David Adger

nickname: adger
email: d.j.adger @ qmul.ac.uk
affiliation: Queen Mary
website:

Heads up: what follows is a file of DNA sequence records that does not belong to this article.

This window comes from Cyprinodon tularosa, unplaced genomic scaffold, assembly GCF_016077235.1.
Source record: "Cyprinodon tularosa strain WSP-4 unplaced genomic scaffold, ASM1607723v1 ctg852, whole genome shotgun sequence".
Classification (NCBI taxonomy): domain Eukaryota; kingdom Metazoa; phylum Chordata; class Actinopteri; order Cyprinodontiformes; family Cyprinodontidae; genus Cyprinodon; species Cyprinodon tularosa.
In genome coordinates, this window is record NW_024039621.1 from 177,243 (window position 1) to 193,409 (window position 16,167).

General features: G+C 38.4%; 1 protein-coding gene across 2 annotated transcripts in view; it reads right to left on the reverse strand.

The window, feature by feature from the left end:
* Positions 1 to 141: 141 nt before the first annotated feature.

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07 December 2014 - David: Problems with Evans #1: linguists don't use the term 'instinct': it's a shorthand Pinker came up with. We talk of an innate capacity triggered by experience. This is rhetorical misdirection. #2 Evans misunderstands the difference between typological similarities/differences between languages and proposals about the structure of the human capacity for language. Like saying that because frogs look different from goats, they're not both built of proteins. #3 recursion: we don't know starlings have recursion. That's a basic mathematical mistake, since the reported behaviour is compatible with non recursive grammars using a counting stack. #4 the claim about recursion is a claim about the human language capacity, not about languages. If Piraha lacks clausal embedding, that's irrelevant to the claim. #5 the stuff on acquisition is hugely controversial and the argument Evans makes shows a misunderstanding of probability theory. Actual tokens are too rare to generalise from by Zipfs law, but kids do generalise. http://www.ling.upenn.edu/~ycharles/papers/zipfnew.pdf #5 Evans seems to think that it's a prediction that a structural fact about humans (eg a system that allows language) must be localised. But the nervous system is a structural fact about human beings. Hardly localised. #6 Evans discusses evidence for double dissociation from the 1990s and says it doesn't hold up. He should have read more up to date literature such as curtiss's work http://linguistics.ucla.edu/people/curtiss/index.htm #7 On DNA: Current theory takes the language capacity to be an interaction between genome, experience and physical/computational law. I don't see how any claim can be made about how much information can be stored in DNA. #8 ditto the arguments on evolution. Evans should read Tattersall or anyone else who knows about human evolution http://www.amazon.co.uk/gp/aw/d/B0065SSA94?ie=UTF8&redirectFromSS=1&pc_redir=1410457620&noEncodingTag=1&robot_redir=1. #9 Evans in the article or book gives not one example of how 'cooperation' explains facts about human syntax that are well known (http://ling.auf.net/lingbuzz/002243) and well explained. None have ever been given. Unclear why we should swap an empirically successful theory of human grammatical capacity for one with absolutely no explanation for the vast array of facts we know about the syntax of individual languages, or relations between them.